JIM: Do you think that this is actually something of a league-wide problem, that MLS has progressed to the point where to get a player that can make an impact that you are getting into the inflationary category where you are bidding against more highly financed, better level leagues and clubs?
PAUL: As far as we’re concerned, yes, it would have to be a special player for us to splash out so much money. We’ve looked long and hard with the draft and we’ve looked long and hard with the stuff that people send us and with the contacts that we’ve got throughout the world, so there are players out there but it is a question of everything falling into place right, you know, is he a good guy? Can he play the way we want him to play? Would he fit into the team chemistry or the atmosphere? All that sort of stuff, it’s a big problem and it is probably frustrating for all the fans but it is equally frustrating for us as well, because we’re literally tireless in trying to sift through the players (on offer) and get the right players in.
JIM: Along those lines, the draft is presumably pretty loaded with possible good players and because of the new roster regulations I should think that there would be some maneuvering and trading and moving up and down for teams to get towards the person or persons they want, is there a lot of that stuff going on?
PAUL: Yeah, a lot of negotiation has been going on between the teams; it’s not actually set yet who’s going to be at the combine. Some players are pulling out through injury, some players have decided to go abroad, so it’s not actually set in stone yet… it’s in a state of flux. We have our eye on a few players, we won’t actually see them in the flesh, we (do) see a lot of the ACC teams going up to BC, so we know a lot of those guys and that seems to be a pretty strong conference but we are looking forward to seeing some of the guys from the middle of the country and from out west (but) the jury is out, we’ve spoken to all the coaches, we’ve got our notes in place, we’re where we want to be at this stage of the proceedings.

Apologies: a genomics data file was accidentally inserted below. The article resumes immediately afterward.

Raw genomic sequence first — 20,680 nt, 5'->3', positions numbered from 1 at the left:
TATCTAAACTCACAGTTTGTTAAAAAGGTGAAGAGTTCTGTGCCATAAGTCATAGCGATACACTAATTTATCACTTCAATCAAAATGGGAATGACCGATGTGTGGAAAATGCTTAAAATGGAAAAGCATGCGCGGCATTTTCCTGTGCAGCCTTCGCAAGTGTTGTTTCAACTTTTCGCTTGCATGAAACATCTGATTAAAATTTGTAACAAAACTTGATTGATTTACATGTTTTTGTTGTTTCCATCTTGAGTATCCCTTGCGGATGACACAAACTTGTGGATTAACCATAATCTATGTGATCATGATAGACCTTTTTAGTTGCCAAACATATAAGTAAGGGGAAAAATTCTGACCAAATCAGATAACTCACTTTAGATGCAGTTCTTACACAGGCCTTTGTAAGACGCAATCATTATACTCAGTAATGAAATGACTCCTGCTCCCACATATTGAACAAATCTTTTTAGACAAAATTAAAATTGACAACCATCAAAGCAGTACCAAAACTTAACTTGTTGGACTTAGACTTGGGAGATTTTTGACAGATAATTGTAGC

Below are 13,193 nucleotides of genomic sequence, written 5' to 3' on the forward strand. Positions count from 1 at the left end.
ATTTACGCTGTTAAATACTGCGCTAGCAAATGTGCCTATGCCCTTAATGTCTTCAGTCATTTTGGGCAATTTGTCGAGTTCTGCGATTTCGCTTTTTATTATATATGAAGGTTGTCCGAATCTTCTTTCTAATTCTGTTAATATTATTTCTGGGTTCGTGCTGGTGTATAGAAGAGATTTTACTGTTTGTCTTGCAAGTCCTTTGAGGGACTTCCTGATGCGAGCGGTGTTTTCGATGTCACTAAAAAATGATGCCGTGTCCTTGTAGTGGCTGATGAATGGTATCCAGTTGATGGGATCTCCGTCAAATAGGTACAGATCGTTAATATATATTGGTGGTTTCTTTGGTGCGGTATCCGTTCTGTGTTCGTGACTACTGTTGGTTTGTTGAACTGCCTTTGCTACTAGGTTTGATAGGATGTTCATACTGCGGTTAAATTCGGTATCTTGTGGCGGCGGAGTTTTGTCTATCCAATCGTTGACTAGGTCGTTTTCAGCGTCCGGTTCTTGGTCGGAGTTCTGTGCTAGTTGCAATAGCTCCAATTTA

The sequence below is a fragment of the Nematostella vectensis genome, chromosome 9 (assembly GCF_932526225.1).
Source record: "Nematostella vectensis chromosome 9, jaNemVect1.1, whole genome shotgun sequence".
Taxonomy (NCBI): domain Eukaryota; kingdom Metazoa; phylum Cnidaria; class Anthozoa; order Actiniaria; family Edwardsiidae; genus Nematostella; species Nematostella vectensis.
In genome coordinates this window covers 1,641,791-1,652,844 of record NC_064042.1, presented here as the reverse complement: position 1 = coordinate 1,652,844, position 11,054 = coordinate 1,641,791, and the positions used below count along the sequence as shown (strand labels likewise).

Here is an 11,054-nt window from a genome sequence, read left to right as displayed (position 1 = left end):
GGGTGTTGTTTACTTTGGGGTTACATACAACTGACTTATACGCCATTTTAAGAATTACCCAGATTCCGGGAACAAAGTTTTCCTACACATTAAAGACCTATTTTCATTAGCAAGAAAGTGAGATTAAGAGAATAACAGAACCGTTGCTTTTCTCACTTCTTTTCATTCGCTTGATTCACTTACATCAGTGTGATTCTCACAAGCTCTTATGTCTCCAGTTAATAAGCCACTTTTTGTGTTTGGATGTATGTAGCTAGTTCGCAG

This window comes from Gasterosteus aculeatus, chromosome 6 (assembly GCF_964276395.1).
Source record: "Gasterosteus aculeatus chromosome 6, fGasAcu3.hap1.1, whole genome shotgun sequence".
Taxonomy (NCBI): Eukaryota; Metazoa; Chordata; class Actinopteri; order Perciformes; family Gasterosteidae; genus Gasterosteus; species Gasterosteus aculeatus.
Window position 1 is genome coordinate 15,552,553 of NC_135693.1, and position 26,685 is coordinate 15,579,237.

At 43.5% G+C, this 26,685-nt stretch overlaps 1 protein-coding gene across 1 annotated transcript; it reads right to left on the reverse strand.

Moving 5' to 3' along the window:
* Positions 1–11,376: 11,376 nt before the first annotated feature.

JIM: Along those lines, you guys have certainly developed a reputation for bringing along college players and turning them into professionals who often move on to bigger paydays, if not to better leagues. I don’t think that there is another team in MLS that has sent off a similar group of home grown and nurtured talent like Dempsey, Dorman, Noonan and Parkhurst, with Joseph and Twellman also being able to go had the offers been accepted, By my figuring, that is an average of a player a year moving, or potentially moving up. Number one, is here any other team that has done that, with U.S. bred talent and, number two, are the college kids aware of that track record when they come to the Revolution?